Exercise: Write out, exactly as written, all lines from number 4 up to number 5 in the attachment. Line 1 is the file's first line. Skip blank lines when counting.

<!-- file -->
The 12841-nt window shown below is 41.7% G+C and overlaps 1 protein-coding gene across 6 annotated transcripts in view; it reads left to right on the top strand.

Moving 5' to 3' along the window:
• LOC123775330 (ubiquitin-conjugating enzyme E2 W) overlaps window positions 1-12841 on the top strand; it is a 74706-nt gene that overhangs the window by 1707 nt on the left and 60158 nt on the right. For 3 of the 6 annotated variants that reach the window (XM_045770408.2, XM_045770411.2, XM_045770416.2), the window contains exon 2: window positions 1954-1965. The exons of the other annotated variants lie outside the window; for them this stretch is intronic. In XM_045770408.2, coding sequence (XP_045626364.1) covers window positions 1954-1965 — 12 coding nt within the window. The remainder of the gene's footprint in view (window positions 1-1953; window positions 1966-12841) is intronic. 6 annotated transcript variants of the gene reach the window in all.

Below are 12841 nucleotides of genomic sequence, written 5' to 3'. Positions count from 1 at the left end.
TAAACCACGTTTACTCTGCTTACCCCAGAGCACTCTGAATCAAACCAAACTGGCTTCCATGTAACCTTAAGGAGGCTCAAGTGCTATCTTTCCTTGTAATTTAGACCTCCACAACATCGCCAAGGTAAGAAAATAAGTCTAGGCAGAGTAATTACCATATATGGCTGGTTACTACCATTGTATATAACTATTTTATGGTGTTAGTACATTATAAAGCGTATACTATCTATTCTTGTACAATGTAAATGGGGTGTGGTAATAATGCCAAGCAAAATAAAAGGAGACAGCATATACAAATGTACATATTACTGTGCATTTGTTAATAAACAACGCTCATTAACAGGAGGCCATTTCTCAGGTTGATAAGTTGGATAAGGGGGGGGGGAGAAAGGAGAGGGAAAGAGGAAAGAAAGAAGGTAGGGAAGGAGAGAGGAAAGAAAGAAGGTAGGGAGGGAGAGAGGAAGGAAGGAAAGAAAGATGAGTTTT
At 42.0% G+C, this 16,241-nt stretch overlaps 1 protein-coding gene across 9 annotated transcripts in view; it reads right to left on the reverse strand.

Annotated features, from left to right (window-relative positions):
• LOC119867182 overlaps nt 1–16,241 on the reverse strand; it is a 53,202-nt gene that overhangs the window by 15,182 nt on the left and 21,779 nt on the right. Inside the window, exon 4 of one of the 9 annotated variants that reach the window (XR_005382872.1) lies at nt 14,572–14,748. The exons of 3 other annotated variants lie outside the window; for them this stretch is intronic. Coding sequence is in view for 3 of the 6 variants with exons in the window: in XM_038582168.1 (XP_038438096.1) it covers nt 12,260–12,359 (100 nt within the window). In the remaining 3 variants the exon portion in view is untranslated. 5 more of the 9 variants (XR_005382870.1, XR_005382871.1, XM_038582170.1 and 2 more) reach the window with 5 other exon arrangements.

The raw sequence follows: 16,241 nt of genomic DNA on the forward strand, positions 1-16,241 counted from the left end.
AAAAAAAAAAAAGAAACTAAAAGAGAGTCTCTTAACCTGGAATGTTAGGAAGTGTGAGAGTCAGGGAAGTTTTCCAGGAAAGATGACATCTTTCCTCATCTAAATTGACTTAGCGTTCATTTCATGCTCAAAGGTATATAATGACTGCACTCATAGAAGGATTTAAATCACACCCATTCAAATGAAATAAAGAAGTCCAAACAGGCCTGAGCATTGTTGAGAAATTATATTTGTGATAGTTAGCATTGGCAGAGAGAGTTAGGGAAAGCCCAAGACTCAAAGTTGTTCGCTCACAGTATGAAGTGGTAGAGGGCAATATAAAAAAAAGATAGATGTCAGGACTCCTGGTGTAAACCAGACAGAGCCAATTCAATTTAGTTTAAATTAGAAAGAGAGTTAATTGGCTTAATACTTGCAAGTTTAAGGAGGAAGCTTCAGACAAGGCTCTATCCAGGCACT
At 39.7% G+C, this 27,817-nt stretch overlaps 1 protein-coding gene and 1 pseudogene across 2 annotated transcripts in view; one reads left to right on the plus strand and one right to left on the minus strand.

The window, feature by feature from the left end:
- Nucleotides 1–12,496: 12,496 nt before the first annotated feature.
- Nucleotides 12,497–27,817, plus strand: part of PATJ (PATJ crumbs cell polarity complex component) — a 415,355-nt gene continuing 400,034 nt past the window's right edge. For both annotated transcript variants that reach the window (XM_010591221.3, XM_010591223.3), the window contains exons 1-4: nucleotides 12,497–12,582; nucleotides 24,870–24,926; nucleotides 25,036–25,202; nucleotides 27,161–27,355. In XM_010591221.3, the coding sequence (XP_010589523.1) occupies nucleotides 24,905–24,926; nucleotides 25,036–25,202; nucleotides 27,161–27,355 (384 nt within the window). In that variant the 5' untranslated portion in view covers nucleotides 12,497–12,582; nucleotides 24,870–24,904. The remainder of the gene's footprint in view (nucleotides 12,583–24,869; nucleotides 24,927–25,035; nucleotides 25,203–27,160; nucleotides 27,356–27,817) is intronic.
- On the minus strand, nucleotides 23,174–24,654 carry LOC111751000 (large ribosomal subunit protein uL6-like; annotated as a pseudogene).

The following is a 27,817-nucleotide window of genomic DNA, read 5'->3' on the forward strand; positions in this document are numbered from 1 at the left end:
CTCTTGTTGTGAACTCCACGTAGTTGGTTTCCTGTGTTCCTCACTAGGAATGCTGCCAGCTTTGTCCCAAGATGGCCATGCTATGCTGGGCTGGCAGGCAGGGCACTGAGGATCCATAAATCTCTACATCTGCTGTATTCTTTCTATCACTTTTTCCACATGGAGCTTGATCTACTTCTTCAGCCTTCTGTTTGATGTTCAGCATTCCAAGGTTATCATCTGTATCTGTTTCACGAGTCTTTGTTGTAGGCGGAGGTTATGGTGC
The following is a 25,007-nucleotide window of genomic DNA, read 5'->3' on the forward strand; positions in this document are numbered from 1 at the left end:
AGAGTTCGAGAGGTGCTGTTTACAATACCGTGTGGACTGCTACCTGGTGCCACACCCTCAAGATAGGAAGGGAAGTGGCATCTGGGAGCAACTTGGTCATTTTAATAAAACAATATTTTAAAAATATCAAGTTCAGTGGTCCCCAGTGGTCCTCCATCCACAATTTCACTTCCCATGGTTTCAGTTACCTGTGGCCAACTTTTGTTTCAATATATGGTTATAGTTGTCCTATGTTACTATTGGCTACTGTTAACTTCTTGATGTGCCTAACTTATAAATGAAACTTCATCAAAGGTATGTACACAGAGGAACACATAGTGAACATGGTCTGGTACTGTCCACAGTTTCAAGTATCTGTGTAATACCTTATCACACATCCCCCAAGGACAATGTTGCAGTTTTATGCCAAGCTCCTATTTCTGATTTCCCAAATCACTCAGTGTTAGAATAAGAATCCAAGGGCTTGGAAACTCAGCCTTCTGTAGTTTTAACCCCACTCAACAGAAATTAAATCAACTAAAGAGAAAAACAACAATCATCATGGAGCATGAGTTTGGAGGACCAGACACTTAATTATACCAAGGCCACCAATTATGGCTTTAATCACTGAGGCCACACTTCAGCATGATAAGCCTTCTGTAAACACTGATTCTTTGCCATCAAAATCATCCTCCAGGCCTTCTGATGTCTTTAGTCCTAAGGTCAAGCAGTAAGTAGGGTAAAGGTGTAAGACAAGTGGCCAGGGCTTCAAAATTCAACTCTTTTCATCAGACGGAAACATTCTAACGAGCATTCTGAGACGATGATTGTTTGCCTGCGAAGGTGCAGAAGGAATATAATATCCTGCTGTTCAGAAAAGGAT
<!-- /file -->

Below are 12841 nucleotides of genomic sequence, written 5' to 3'. Positions count from 1 at the left end.
TAAACCACGTTTACTCTGCTTACCCCAGAGCACTCTGAATCAAACCAAACTGGCTTCCATGTAACCTTAAGGAGGCTCAAGTGCTATCTTTCCTTGTAATTTAGACCTCCACAACATCGCCAAGGTAAGAAAATAAGTCTAGGCAGAGTAATTACCATATATGGCTGGTTACTACCATTGTATATAACTATTTTATGGTGTTAGTACATTATAAAGCGTATACTATCTATTCTTGTACAATGTAAATGGGGTGTGGTAATAATGCCAAGCAAAATAAAAGGAGACAGCATATACAAATGTACATATTACTGTGCATTTGTTAATAAACAACGCTCATTAACAGGAGGCCATTTCTCAGGTTGATAAGTTGGATAAGGGGGGGGGGAGAAAGGAGAGGGAAAGAGGAAAGAAAGAAGGTAGGGAAGGAGAGAGGAAAGAAAGAAGGTAGGGAGGGAGAGAGGAAGGAAGGAAAGAAAGATGAGTTTT